All the things you’ve learned during your life and your career, all the little tips and tricks you’ve picked up to get things done better and faster, could be very useful to other people as well. You could share these nuggets of wisdom the old-fashioned way by chatting with your friends over a drink. You might also write to the newspaper (like my Dad does) or start a blog (like I did) and share what you know or are learning. Another alternative is to build a business around your knowledge by productizing it.
What does “productize” mean?
The simplest form of productizing your knowledge is to write a book. Tim Ferriss wrote one. Nick Savoy wrote one. John Jantsch has one. A product is one step in the process of getting your potential customers to know, like and trust you. It proves to your audience and customer base that you know what you are talking about, that you understand your industry and that you’ve accumulated enough experience doing what you do to write about it in an intelligent and coherent manner that contributes to the dialogue. These are all very good things to prove. Any way of making your knowledge “static” or consumable without your actual live presence counts – blogs, articles, books, web seminars, or recorded interviews, for example.
Build your system first
Before making your product you need to develop a system first. Cautionary note: A system doesn’t have to be revolutionary or change “the world as we know it”. If you’re a rock star, than go for it. For the rest of us, building a system on the shoulders of those who have gone before you is perfectly acceptable. Add in your own unique voice, your experiences and your vision on what can be improved or combined from existing systems and you’ll be on your way to creating a new process.
Where to begin
I’ve just started building a product with a musician I work with. He has successfully gone from part-time Starbucks barista to full-time recording and touring rock star. He’s sold thousands of albums and has had his videos viewed online hundreds of thousands of time. He’s even hit #1 on MTV LOGO! He gets approached nearly every day for advice on how he built his fan base and his income. While he’d like to help everyone personally, that’s really just not possible. So we’re writing a book to share his process with anyone who’s interested and teach them the methods of the independent music business.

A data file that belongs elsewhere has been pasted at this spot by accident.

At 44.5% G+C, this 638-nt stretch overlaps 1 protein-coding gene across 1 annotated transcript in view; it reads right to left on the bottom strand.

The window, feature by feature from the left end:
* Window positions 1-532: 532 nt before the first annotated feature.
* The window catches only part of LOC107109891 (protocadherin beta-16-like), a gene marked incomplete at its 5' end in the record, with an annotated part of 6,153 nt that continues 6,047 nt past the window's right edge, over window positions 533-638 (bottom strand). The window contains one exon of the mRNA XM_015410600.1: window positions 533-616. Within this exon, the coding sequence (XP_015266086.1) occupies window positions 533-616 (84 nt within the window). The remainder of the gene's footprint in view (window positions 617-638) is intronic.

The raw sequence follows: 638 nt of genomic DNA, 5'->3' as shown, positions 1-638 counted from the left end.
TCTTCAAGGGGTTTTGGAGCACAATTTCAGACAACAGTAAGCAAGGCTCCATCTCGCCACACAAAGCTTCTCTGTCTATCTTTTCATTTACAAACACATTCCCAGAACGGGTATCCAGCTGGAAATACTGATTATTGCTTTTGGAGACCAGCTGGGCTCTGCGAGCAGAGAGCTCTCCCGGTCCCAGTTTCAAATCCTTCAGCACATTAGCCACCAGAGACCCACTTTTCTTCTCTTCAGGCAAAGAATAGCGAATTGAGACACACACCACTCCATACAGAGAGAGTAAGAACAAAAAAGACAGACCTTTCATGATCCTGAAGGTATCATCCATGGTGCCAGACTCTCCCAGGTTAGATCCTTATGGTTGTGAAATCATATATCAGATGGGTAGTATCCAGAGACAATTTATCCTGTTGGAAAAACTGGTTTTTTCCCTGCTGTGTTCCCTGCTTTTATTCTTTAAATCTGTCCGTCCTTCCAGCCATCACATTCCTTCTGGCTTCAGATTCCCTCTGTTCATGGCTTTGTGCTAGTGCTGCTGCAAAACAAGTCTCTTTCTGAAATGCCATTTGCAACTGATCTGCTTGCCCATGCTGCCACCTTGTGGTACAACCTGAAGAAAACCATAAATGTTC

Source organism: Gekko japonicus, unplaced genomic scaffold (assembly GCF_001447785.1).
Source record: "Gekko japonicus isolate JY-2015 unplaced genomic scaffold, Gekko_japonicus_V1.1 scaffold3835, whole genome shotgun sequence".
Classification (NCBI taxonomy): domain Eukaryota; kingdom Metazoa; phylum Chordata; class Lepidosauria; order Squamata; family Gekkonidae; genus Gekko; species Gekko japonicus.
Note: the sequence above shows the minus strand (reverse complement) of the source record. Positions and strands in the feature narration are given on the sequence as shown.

Yeah, a book. We’re writing one!
1. Outline – Start by outlining your ideas. Or write down the process as you see it. Try and write the table of contents for your book. Get everything on paper in a general form and this humble document will be a roadmap for the rest of the writing process.
2. Draft one-page chapter summaries – This is the meat of your book. Here you’ll provide more details on each step of the process. This will be an eight to ten page document, that with a little editing, will serve as your free report to entice prospective customers.
3. Fleshing it all out – This can either be the hardest or the easiest part, depending on your personality. All of the overarching ideas have been collected in step two. Fleshing out is best viewed as a Google Maps printout: it’ll take you from point A to point B and show you the turns along the way. Point A and B will be left for your reader to better define.
Anyone else trying to productize their knowledge? Any success?